In a not-so-distant dystopian future, Tom Gatley’s Expiry takes us to a world where the government set time limits on failing marriages, but can they control our hearts?
Expiry is a morality tale following the lives of a married couple Jamie and Sofia. They live in a world where the government legally regulates happy marriages. Upon Jamie and Sofia’s nuptials, they were equipped with magnetic bracelets and as long as they produced children, they could stay a happy couple.
Of course, there can’t. Sofia is unable to get pregnant (I’m sure the stress isn’t helping), and their time as a couple has now expired. Now their magnetic marriage bands are activated, and the two are unable to come into physical contact. Now to complicate the plot further, Sofia is a resident alien and is in fear of deportation.
Now Jamie and Sofia are in the fight of their lives in hopes of staying together. The greater stress is on Sofia as she is a resident alien and her marriage to Jamie is the reason she can stay in the country. She is now being harassed both at work and in public, now that she’s “on the market” once again. She’s also a little paranoid, wondering just when the men in the white van are going to deport her. Soon, allies reach out to Sofia, and she now knows she’s not alone in her struggle.
“…they were equipped with magnetic bracelets and as long as they produced children, they could stay a happy couple.”
Expiry presents an interesting idea about human relationships. The story is set in a world where bureaucrats control marriage. I suppose no one likes divorce, so the government is there to save the day. While the government can control your behavior, it can’t control your feelings. Jamie and Sofia love one another, and it’s the false assumption that children are the only evidence of that love. But thanks to Big Brother, their love is placed in doubt and tested.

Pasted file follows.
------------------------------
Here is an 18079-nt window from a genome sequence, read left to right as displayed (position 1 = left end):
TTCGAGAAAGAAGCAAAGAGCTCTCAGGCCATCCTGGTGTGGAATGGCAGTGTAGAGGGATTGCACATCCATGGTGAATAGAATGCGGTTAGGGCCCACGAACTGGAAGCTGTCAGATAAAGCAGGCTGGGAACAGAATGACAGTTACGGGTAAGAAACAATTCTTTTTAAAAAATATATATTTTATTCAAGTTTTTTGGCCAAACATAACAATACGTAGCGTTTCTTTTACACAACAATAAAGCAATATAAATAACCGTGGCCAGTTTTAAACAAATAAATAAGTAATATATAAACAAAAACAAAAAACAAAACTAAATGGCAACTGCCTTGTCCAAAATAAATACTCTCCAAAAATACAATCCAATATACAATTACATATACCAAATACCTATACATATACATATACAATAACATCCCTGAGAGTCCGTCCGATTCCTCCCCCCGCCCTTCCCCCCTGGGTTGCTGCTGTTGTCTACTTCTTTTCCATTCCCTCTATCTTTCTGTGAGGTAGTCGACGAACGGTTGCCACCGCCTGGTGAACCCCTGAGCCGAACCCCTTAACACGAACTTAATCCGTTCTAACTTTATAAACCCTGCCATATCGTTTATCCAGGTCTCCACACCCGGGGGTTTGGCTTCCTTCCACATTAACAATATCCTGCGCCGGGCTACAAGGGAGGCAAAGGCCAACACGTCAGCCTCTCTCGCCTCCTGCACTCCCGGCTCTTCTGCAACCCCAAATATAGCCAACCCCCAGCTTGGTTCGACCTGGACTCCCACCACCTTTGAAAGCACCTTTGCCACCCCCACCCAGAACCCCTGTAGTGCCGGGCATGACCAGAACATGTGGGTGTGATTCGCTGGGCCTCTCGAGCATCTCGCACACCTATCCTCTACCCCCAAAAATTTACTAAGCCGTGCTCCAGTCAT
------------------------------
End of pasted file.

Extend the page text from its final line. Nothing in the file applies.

As a film, Expiry has problems with competing conflicts and a substantial problem with its main plotline. First, I just never got the sense of why marriage and relationships are so heavily regulated in the first place. It’s hard to accept this significant plot point without a compelling reason why it exists at all. The Handmaid’s Tale is a good example of connecting the dots about why the world is in an extreme situation. Not so much with Expiry as the problem simply exists and we accept it from the start.
The best part of the film is Jamie and Sofia’s perilous relationship. The film does an excellent job placing undue amounts of external stress on their marriage and makes their fight to survive feel authentic. I also thought the social pressure that Sofia faces, along with the ramifications of her dissolved marriage, was played out well with sound logic. But this excellent story is weakened by the deportation subplot and their involvement in the resistance, which turns it into a Logan’s Run-inspired third act.
I wish the film steadfastly focused on the theme of love between our two protagonists as well as focus its Big Brother conspiracy to attack this one theme. I think, in the end, it would have had an even more powerful message.
"…does an excellent job placing undue amounts of external stress on their marriage..."